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This is a true story. I haven’t changed any names. It will be published over a series of posts in the coming days and weeks.

December 1966

Cocooned in a pile of blankets, I listened to my infant brother snore softly on the other side of our tiny bedroom. The cold winter moon illuminated the plain pine walls, and I could see the icicles forming in the corners where the walls met the ceiling.

I wondered if tomorrow would be the day we’d go home.

Home was an idyllic kid world where my bedroom was painted lavender and my furniture was white French provincial. I had a child-size vanity table with a barrel-shaped stool. The seat could be removed and the barrel part used to store prized possessions.

easel
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Drawing and painting were among my favorite activities. I had a blackboard that doubled as a painting easel. Sadly, I had been born without a creative bone in my body, so my masterpieces were limited mostly to houses. An A-framed house with a door in the middle and a window on each side of the door. A chimney with curling smoke and a tree with red apples to the left of the house. The house would have a path and the sun always shone in the upper right corner.

Occasionally I would stray from the house theme and paint a single giant splashy flower, always with five petals and a yellow center, a stem and two leaves. Sometimes I would paint a cat, with a round body and a tail that curled to the right, ears, eyes, and whiskers, a triangle nose and a smiling mouth.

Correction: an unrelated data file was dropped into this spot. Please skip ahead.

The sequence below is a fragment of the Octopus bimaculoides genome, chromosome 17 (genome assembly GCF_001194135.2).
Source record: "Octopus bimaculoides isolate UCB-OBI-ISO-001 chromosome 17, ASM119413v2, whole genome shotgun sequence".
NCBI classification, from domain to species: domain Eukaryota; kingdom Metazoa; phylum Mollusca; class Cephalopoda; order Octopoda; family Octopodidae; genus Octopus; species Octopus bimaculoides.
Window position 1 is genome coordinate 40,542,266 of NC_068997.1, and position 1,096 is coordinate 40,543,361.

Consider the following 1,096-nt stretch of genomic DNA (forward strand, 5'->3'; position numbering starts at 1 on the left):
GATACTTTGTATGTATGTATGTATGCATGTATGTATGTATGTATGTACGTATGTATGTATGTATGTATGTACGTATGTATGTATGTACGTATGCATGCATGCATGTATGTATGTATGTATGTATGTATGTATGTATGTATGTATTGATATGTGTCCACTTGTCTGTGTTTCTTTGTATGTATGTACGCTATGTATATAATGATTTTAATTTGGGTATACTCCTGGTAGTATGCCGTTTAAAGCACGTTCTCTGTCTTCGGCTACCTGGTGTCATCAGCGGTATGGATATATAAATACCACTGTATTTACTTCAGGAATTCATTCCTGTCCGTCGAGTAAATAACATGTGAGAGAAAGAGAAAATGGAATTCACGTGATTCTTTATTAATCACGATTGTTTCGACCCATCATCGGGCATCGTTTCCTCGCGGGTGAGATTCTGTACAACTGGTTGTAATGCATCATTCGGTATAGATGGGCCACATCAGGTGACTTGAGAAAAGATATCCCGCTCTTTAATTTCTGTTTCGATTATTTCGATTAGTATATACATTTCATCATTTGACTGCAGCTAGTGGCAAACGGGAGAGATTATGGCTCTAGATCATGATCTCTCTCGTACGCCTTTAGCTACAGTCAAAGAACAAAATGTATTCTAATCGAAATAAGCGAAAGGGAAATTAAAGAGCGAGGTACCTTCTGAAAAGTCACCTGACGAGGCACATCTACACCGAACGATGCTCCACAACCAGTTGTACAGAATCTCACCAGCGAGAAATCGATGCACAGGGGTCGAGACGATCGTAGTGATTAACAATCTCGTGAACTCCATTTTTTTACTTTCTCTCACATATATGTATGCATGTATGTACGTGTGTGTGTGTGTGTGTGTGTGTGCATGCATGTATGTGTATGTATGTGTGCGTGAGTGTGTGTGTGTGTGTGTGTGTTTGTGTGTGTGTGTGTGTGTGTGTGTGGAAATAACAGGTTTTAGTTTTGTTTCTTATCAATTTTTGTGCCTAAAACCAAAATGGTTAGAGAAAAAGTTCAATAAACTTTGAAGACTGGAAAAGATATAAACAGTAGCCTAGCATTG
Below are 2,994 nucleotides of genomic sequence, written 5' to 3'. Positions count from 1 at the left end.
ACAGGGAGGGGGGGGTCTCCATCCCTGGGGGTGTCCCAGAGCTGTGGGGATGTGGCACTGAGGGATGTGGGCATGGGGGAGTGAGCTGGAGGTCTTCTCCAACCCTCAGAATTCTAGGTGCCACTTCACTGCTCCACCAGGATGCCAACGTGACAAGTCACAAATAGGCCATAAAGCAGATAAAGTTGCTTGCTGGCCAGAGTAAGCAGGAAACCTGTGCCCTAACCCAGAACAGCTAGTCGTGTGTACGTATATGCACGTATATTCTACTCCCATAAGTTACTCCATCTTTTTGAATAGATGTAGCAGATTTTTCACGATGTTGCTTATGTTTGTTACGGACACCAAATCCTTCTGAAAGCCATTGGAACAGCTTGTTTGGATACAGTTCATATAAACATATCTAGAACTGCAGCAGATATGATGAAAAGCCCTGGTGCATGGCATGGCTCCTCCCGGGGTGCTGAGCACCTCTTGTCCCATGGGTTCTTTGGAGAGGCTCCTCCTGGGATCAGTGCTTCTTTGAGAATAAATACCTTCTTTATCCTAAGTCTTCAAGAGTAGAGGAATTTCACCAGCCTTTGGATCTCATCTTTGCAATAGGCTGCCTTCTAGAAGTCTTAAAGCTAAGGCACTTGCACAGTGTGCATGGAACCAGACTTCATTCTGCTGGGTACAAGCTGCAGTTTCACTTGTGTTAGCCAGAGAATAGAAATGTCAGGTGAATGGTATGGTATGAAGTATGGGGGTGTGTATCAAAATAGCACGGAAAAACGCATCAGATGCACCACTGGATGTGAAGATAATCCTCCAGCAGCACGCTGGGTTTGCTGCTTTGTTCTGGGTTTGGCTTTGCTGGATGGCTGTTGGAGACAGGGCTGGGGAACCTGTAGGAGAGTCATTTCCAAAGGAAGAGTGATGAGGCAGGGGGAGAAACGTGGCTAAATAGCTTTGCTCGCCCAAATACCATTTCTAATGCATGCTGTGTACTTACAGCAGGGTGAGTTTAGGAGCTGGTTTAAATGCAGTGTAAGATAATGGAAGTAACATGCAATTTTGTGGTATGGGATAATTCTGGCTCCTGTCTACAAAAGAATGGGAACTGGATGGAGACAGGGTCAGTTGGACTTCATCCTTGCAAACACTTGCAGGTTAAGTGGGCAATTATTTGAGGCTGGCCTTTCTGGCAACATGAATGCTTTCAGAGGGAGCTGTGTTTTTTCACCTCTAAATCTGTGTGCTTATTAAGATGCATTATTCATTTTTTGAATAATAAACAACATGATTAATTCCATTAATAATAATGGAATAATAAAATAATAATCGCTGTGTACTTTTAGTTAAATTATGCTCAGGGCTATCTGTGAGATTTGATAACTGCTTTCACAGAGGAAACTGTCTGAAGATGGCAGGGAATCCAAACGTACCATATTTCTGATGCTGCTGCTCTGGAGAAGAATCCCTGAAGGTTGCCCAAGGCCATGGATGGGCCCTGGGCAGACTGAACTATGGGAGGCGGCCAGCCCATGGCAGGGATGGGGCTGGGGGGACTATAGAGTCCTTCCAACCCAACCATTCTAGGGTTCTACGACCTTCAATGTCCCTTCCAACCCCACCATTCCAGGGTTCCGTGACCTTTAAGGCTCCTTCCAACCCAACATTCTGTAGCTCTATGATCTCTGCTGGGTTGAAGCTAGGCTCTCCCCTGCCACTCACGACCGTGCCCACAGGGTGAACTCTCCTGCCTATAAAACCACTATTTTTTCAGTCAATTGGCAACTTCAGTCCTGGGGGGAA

But usually it was a house. Once in a while, I planted two flowers in the yard or added a shrub. Occasionally a two-humped mountain would loom in the background, with the sun peeking out between them. But I generally preferred my standard design.

As I reflect on my masterpieces, I can imagine a psychologist finding all sorts of meaning in my returning again and again to the same A-framed house. And perhaps there is meaning to be found. Maybe it had something to do with the fact that the lavender bedroom where I painted my pretty pictures was my fifth home. Or perhaps a psychologist would agree with me that the most obvious explanation for the recurring house theme in my artwork was merely an astounding lack of creativity.

Certainly, that explanation is bolstered by the results of my other artistic efforts. I learned to make baskets using construction paper and a stapler — or tape, if a stapler was not available. Not woven baskets or painted baskets or even decorated baskets. Just baskets. I was delighted with my new-found skill and set about making dozens of baskets. When I ran out of construction paper, I would use notebook paper.

As with other of my masterpieces, I would present the baskets as gifts to those I believed loved me unconditionally, both because I knew they would accept my gift with praise and also because I thought my little baskets would make them happy.

Later, I would find these collectors pieces cast aside, sometimesĀ in the kitchen trash, under broken eggshells, or sometimes in a drawer or box, flattened by other items people tend to receive and not know what to do with.

crayons
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But my lack of artistic talent notwithstanding, I lived a happy existence. I could walk to school, and as far as I know, no one gave a second thought to the safety of three little girls — my friends, Kim and Valerie, and me — walking two blocks twice a day to and from school.

I loved school. I loved wearing my flower-shaped name-tag, held around my neck by a piece of red yarn. I loved the smell of new crayons and I loved lining up to go down the hall to the cafeteria or the auditorium or outside for recess.

(Next: Life in 1960s Suburbia)

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